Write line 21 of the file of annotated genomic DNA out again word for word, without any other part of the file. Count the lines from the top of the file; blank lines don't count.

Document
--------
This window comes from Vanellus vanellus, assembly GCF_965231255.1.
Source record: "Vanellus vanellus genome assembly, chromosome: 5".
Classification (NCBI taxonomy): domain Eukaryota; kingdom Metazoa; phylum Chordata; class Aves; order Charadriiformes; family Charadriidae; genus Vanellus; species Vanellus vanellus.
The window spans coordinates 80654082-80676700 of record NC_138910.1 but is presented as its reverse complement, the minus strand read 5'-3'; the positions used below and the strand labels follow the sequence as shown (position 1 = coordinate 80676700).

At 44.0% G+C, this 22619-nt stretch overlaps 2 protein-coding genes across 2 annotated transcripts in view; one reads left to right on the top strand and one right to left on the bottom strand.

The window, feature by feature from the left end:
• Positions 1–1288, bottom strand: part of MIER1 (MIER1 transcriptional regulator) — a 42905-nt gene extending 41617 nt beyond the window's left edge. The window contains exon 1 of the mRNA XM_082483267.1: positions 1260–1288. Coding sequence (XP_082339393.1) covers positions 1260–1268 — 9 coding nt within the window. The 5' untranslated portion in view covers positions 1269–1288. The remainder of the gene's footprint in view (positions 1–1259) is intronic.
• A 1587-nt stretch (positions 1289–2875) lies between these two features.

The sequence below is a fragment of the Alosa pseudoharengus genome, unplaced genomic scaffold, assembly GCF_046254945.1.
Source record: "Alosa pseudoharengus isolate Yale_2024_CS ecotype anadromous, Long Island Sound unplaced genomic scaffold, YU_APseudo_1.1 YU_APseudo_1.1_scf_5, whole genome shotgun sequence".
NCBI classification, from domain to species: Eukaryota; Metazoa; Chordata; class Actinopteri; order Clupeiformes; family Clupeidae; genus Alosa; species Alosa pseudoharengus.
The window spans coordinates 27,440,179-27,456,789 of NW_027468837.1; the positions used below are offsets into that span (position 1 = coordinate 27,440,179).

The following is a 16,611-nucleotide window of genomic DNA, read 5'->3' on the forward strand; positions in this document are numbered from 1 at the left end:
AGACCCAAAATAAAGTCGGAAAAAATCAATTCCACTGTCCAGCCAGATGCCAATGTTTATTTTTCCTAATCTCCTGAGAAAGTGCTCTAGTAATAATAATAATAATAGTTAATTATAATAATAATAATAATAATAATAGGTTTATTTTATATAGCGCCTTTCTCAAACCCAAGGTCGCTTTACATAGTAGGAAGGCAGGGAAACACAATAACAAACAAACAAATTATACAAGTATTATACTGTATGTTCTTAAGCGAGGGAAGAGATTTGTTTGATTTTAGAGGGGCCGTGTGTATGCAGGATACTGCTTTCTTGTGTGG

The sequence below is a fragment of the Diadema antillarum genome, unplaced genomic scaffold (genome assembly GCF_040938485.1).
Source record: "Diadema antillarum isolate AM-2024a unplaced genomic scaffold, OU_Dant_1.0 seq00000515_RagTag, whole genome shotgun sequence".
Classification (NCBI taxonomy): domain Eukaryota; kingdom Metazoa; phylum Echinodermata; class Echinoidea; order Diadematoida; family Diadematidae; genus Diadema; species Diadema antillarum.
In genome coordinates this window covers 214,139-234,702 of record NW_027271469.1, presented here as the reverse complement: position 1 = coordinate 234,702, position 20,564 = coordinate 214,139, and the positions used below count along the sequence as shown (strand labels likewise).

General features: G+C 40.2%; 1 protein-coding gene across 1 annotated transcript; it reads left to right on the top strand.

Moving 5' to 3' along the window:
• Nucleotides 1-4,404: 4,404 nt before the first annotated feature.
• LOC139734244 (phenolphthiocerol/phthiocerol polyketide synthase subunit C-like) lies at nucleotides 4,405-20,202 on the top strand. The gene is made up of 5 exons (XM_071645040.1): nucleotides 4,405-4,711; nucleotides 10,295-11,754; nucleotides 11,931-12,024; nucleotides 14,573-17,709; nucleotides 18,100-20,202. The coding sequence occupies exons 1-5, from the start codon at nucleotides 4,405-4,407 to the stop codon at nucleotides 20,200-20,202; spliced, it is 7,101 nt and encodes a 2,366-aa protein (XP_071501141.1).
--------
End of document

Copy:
• Nucleotides 1-4,404: 4,404 nt before the first annotated feature.